We tend to think of plagiarism as “copying” – picking up chunks of text out of a book (then) or good old Wikipedia (now) and putting it in our essays and claiming it’s all written by us.
But plagiarism is really “passing other people’s work off as our own”, and this includes a lot of other things as well as copying out of books.
I’m going to talk about some examples and also about how I work with students to make sure I retain their authorship while helping them with any problems they might have with their writing.
- Not citing your sources. In example 1, below, the author has claimed something but not said where they got it from. All sources need to be cited and you can have a look at my article on referencing to see how to do that.
- Copying. You need to either put other people’s words into your own words, or quote them directly (within the text for short quotations, as an inset block of text for longer ones) and then reference them.
- Having another person write your work for you. Very occasionally I get asked to rewrite an essay. A lot of companies prey on students’ academic worries and fears and try to sell them essays. If you buy and use someone else’s work like this, you are plagiarising and lying. Any qualification you gain from this has not been gained legitimately or legally.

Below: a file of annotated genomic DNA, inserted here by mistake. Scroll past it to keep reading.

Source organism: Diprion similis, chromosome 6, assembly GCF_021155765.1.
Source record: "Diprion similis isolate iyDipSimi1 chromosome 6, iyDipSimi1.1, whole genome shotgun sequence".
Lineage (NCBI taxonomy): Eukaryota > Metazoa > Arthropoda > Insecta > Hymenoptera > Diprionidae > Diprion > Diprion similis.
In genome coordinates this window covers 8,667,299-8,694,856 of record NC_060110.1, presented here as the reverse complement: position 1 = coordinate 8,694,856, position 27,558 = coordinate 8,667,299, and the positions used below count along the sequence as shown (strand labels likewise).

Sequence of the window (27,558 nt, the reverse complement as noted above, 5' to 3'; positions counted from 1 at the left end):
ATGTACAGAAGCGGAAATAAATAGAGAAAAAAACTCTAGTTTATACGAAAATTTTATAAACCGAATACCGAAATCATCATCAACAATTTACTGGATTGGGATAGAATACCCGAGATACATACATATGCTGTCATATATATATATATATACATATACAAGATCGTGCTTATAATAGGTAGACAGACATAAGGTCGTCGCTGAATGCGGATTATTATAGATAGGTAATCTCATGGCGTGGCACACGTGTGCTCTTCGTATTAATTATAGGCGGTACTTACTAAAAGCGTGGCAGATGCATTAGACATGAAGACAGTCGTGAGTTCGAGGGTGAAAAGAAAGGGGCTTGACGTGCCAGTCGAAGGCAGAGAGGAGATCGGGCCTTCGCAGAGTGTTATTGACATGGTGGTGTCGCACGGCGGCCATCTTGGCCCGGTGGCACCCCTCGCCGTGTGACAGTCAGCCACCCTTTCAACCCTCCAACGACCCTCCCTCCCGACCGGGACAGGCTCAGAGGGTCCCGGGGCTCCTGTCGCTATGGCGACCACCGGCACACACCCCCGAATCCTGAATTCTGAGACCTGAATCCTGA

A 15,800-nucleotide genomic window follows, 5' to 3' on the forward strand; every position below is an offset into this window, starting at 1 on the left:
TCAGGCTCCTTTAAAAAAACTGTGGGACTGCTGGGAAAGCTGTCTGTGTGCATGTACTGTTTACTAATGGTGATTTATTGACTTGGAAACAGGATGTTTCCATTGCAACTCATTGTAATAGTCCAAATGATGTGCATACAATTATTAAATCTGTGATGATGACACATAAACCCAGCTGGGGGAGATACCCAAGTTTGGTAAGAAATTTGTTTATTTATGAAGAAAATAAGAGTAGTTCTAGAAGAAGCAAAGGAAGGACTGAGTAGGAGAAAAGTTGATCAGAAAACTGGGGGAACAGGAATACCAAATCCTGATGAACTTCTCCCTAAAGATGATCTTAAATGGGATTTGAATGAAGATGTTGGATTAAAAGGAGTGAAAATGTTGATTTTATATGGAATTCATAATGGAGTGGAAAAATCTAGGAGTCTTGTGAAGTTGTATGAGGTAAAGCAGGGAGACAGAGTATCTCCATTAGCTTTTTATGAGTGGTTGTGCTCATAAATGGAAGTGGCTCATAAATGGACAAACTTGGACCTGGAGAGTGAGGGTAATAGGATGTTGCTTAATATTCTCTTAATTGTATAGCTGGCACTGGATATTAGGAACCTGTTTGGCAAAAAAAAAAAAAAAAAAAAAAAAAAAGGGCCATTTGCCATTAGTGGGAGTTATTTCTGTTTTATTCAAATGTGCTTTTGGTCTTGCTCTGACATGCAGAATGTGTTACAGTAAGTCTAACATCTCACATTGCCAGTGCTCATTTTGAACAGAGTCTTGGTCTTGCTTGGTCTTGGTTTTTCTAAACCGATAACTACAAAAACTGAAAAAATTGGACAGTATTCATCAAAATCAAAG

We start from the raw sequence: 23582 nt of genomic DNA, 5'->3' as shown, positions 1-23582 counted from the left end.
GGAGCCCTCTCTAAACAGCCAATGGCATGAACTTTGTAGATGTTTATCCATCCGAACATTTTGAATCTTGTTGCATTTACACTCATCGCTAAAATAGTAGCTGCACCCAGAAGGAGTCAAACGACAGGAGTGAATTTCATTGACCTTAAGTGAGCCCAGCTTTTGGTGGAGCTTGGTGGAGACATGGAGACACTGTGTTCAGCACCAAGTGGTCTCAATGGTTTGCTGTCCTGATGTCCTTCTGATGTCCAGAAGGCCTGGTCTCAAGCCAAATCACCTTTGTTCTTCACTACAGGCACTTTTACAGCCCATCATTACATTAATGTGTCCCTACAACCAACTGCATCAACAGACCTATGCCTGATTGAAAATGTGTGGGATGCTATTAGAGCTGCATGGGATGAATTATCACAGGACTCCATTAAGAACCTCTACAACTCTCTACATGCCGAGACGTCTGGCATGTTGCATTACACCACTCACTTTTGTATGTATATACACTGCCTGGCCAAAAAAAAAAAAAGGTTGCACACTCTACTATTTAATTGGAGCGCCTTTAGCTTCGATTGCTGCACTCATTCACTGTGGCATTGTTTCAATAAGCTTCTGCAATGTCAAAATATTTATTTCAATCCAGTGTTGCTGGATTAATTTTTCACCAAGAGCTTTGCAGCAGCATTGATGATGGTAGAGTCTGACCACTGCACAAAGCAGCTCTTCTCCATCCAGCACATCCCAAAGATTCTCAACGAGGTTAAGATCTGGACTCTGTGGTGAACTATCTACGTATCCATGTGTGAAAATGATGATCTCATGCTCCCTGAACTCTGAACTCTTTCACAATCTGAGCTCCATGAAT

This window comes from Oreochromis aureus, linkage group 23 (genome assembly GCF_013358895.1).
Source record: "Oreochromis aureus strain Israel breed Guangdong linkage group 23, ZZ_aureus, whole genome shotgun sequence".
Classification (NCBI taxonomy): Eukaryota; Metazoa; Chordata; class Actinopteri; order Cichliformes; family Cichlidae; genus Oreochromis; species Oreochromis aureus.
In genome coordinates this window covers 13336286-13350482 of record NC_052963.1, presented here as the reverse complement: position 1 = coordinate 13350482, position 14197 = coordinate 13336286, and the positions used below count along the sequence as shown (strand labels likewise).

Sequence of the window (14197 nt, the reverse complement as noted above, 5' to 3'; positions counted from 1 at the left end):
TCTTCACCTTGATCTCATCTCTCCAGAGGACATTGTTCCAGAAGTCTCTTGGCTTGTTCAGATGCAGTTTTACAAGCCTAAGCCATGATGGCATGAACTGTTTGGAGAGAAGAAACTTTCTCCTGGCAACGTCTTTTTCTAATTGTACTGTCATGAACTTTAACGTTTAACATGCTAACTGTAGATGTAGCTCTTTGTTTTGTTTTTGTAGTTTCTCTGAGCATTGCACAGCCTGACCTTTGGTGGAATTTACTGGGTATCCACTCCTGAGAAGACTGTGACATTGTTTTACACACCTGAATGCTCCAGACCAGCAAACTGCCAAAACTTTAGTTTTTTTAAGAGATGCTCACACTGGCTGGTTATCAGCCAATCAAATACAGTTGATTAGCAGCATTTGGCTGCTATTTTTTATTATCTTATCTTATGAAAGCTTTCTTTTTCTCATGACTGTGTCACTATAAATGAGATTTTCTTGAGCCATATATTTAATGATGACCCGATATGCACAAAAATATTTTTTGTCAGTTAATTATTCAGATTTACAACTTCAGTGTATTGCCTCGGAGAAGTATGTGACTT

So, when I work with an essay, dissertation or thesis, I am very careful not to rewrite anything but only to tweak grammar, punctuation and spelling and suggest where things should be sorted out. The following image shows a few examples of how I work, and one of how I DON’T work.
In Example 1, the author has not quoted their source and I’ve inserted a comment to remind them to do so.
In Example 2, there’s quite a lot wrong with spelling and grammar, but you can see that the author knows what they’re talking about. I’ve amended their mistakes, but again that’s all tracked, so they a) can see what they’ve done wrong and b) have to choose whether to accept the change themselves. By the way, the ‘s’ is changed in emphasized to make it consistent. I’ll do a post about s and z another time.
In Example 3, a Very Bad ProofReader has seen something missing and decided to add it in. In this case, rather than a few missing words, it’s a concept or part of the explanation of the actual results that’s missing. This is a small example – but the author has not written that and the proofreader shouldn’t have. I’ll suggest adding a word or two, but I wouldn’t complete something missing from the actual substance of the research or discussion.
Example 4 shows how I’d handle that same sentence. No re-writing, no suggesting – I’ve just highlighted and told them something’s missing. I’ll do the same if a sentence is mangled, incoherent and just doesn’t make sense. But I don’t write my clients’ words for them, and students shouldn’t expect their proofreaders to do so (most don’t!).